Await does not wait for Promise to finish

472    Asked by AndreaBailey in AWS , Asked on Aug 2, 2021

 In my LWC, I am trying to call an Apex method and wait for it to finish. This is what it comes down to:

import apexMethodA from '@salesforce/apex/SomeControllerClass.apexMethodA'; export default class TradeWindow extends NavigationMixin(LightningElement) { initialJSfunction() { console.log('about to call waitForApexMethodA'); this.waitForApexMethodA(); console.log('finished calling waitForApexMethodA'); // More processing depending on the output of apexMethodA. } async waitForApexMethodA() { console.log('about to call apexMethodA'); try { await apexMethodA(); } catch(error) { console.log(error); } console.log('finished calling apexMethodA'); // Some more processing. } }

To my surprise/horror, this is what the console log shows: about to call waitForApexMethodA about to call apexMethodA finished calling waitForApexMethodA finished calling apexMethodA This is not what I expected and definitely not what I want. I have read lots of documentation about this and I had hoped that await would have the code wait until the Apex method returns with an answer, but apparently that is not how it works. When I read Mozilla's documentation on this, it seems that await does not wait at all: An await splits execution flow, allowing the caller of the async function to resume execution.But in many other places, I read that await and async are the way to go. My code is too complicated to solve this with a chain of .then's, I would like to solve it using await. How can I do that? I tried to wrap the call to waitForApexMethodA in a Promise and await that, but of course, that doesn't work: as soon as await is encountered in waitForApexMethodA, control is returned to the caller. That is not what I want, initialJSfunction should only get control after all of waitForApexMethodA has completely finished.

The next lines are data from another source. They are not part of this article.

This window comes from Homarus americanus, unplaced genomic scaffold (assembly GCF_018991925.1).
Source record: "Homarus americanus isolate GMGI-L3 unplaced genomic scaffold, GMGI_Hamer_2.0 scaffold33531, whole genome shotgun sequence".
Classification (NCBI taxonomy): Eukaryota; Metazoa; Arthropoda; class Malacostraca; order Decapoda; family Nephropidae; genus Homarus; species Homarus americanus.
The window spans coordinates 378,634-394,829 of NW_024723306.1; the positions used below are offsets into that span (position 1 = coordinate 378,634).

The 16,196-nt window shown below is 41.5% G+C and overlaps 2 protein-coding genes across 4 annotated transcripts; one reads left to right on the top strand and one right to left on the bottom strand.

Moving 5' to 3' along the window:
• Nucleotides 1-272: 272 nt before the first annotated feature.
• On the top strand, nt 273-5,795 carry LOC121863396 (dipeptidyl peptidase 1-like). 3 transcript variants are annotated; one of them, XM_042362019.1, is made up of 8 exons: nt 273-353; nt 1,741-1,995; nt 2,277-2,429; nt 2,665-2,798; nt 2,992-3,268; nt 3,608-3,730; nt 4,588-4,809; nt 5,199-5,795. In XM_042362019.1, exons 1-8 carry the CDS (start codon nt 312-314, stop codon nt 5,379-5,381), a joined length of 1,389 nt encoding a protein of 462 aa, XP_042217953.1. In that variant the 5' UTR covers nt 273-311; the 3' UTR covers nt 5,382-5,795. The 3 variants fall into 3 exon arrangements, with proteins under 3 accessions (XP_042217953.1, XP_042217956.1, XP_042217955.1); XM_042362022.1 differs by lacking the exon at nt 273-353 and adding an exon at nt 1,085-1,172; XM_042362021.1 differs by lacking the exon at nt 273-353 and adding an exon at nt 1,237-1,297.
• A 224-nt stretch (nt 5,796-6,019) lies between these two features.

Answered by Ben PHILLIPS

So it's a bit weird to wait for a promise to resolve your error. The "waiting" happens within that aync function, not your initial js function.

consider this example

      function resolveAfter2Seconds() { return new Promise(resolve => { setTimeout(() => { resolve('2 seconds'); }, 2000); }); } function resolveAfter4Seconds() { return new Promise(resolve => { setTimeout(() => { resolve('4 seconds'); }, 4000); }); } async function asyncCall() { console.log('calling'); const result2 = await resolveAfter4Seconds(); console.log(result2); const result1 = await resolveAfter2Seconds(); console.log(result1); } asyncCall(); console.log('test');

The output of this would be

      > "calling" > "test" > "4 seconds" > "2 seconds"

Note that 4 seconds happens before 2, indicating that the await did in fact work here; however, 'test' was still printed out first. It is essentially the same as stringing promises together as you mentioned, just cleaner.

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